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Oct 30, 2013 10:51 AM

Where to buy cheap chicken fat?

So I just got the Ivan Ramen cookbook and the recipe calls for chicken fat and pork fat. Previous threads on this board indicated that Savenor's might sell chicken fat, but seeing that it's Savenor's I don't think I can afford it. Any other ideas?

also, where to go for pork fat? The book suggests going to a butcher and ask for some pork fat or buy some pork trimmings, but I don't think there's any old fashioned butchers in the Boston anymore. Thanks.

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  1. Someone else brought up pork fat (fatback, not rendered fat) just yesterday:

    If you're looking for rendered pork fat, I've bought it at Cutty's in Brookline Village. Speaking of Brookline, I'd be willing to bet that you can get rendered chicken fat at the Butcherie.

    2 Replies
    1. re: Allstonian

      BTW, I buy rendered lard at Savenor's on a pretty regular basis - just bought some a couple of weeks ago, as a matter of fact - and I don't find it frighteningly expensive (although that's about the only item I've looked at there about which I can make that statement.)

      1. re: Allstonian

        It's true: enough lard for several pie crusts runs all of about $3 there.

    2. The Butcherie in Brookline and Butcherie Too in Canton might have it. I haven't been to the Canton one in years, but I seem to remember tubs of schmaltz being available. Might be good to call to confirm they are still open...

      2 Replies
      1. re: grant.cook

        I regularly get it at the Butcherie in Brookline. Reliable, reasonably priced.

        1. re: grant.cook

          The Brookline outlet definitely has the little containers of chicken schmaltz, Empire brand I believe. But I have also seen them in Stop & Shop, usually in the kosher freezer area. Might be more convenient if you don't want to schlep to Brookline.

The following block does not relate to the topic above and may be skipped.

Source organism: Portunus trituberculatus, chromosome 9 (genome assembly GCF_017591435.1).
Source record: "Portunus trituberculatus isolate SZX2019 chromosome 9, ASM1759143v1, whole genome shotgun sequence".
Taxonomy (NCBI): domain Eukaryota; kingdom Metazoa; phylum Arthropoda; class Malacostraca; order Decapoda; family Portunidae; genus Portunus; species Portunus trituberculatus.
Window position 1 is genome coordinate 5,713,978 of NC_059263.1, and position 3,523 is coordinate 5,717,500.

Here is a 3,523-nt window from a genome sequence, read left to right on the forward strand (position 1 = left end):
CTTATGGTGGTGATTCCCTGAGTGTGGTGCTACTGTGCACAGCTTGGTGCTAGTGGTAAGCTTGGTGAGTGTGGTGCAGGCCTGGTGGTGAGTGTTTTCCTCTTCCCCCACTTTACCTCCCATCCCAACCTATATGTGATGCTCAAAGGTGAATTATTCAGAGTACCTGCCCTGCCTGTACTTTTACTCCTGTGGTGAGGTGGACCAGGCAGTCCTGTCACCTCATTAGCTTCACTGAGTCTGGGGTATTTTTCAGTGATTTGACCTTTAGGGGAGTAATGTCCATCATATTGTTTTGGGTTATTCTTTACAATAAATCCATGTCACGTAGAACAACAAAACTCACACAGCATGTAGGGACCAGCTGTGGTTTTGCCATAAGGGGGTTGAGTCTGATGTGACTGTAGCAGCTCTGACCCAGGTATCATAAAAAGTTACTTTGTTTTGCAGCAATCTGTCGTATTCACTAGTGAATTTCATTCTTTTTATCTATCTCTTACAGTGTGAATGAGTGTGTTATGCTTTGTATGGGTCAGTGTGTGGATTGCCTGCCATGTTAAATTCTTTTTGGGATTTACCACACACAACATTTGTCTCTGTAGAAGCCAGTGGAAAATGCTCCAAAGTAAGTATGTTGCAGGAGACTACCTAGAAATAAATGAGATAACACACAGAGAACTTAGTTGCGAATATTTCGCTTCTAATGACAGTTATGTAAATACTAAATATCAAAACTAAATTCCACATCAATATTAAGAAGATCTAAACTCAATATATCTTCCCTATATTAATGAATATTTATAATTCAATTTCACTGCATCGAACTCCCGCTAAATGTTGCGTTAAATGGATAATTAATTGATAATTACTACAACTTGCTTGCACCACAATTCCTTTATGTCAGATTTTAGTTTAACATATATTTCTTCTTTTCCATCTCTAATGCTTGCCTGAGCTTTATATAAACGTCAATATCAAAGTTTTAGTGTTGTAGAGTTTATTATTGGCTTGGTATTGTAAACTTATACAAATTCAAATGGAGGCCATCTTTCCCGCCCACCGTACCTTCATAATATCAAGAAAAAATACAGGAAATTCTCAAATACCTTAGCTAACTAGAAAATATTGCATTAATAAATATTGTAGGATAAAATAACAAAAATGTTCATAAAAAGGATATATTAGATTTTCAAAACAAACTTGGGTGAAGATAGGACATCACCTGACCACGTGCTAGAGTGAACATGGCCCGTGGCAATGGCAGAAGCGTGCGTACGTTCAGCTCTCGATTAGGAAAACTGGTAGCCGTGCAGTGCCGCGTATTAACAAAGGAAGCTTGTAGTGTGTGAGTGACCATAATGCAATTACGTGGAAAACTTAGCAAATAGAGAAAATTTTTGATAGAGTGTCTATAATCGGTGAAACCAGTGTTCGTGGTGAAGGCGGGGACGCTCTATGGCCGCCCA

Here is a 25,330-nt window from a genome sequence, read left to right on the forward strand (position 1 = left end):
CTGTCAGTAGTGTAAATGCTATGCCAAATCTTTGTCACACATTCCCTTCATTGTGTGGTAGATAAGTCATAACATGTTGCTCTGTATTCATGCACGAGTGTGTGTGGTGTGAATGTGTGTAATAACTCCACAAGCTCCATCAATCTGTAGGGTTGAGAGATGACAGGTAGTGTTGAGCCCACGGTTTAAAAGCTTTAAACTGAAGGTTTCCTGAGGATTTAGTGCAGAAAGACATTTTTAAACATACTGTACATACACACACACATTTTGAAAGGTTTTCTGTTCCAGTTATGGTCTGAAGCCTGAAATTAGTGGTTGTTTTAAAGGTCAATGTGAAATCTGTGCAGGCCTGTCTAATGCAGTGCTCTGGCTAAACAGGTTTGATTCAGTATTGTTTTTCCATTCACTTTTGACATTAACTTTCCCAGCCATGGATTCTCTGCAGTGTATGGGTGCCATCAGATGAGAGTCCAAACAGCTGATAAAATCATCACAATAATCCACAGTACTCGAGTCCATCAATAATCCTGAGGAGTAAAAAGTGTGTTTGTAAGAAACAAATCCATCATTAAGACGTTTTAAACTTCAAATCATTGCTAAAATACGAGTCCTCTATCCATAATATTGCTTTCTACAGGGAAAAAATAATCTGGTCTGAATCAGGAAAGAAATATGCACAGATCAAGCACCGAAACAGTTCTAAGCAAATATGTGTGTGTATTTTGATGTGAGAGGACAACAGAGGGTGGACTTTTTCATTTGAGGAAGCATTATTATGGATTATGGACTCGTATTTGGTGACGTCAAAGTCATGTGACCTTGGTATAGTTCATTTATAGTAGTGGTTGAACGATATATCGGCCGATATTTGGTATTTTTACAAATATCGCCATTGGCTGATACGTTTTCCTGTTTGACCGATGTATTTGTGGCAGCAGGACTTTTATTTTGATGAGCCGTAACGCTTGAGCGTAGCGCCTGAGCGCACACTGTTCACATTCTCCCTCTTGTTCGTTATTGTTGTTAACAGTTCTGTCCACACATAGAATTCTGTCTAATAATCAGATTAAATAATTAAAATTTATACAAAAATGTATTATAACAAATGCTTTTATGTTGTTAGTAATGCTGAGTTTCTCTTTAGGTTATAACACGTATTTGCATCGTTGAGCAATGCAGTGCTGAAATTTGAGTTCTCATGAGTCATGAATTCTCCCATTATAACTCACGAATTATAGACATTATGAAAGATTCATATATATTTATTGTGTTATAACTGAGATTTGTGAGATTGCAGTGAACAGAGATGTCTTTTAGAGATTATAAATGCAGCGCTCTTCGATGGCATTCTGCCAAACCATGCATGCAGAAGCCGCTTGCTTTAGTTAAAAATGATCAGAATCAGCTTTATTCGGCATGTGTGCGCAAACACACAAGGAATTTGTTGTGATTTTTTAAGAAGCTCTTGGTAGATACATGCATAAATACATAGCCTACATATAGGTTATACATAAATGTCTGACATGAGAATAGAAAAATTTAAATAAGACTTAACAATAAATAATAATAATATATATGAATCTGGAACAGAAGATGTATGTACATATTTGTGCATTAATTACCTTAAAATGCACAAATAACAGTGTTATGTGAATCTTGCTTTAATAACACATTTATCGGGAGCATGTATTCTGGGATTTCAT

2. MF Dulock for pork fat. Maybe Mayflower Poutry for chicken fat. I think Super 88 or other Chinese markets may have pork.

          1. There was a place called Tony's in Roslindale Sq - old school Italian butcher - that could probably supply it if still open. You could probably just even ask for it at Whole Foods - they seem to make their own sausage, so they must have it sitting around somewhere.

            I've also seen pork fat in your regular grocery stores occasionally.. just render it down..

            1 Reply
            1. re: grant.cook

              And get some rabbit and sausage while you're there. Tony is the best.

            2. why on Earth would you buy chicken fat? Buy some chicken thighs, boil them in plain water, chill, take the fat off, and then cook the stock with veggies if you want to turn it into Chicken Stock.

              9 Replies
              1. re: mwk

                you have never made confit i see. The stock thing is fine for a couple tablespoons but sometimes you need pints.

                1. re: mwk

                  It's so easy to render your own chicken fat! Slice raw chicken skin, and all those odd globs of fat, into thin strips, throw into a sturdy frying pan, and render over medium heat. Pour off the fat from time to time. The last remaining pieces of crispy skin are considered by some people to be a delicacy, variously known as griven, griveness or gribbenes. Others consider them a heart attack on a plate. They are the equivalent of pork cracklings.

                  Save your bits of fat and chicken skins in a freezer bag for more efficient batch-processing.

                  Same is true for duck or goose, although you would more likely roast the bird and save the drippings.

                  1. re: peregrine

                    you get a solid 8oz of glorious fat when you do this to a duck.

                    Its like gold, and a whole roasted duck to boot. win win.

                    1. re: hyde

                      I remember when a roasted duck gave you a quart of fat. You can't make a confit of duck in its own fat anymore.

                    2. re: peregrine

                      When making chicken fat, my mother and grandmother use to add a little chopped onion to the chicken skin, fry it up and then us kids would get the gribners(that's what we use to call it)on sisal bread for a treat. Memories.....

                        1. re: StriperGuy

                          Never buy gribenes from a mohel.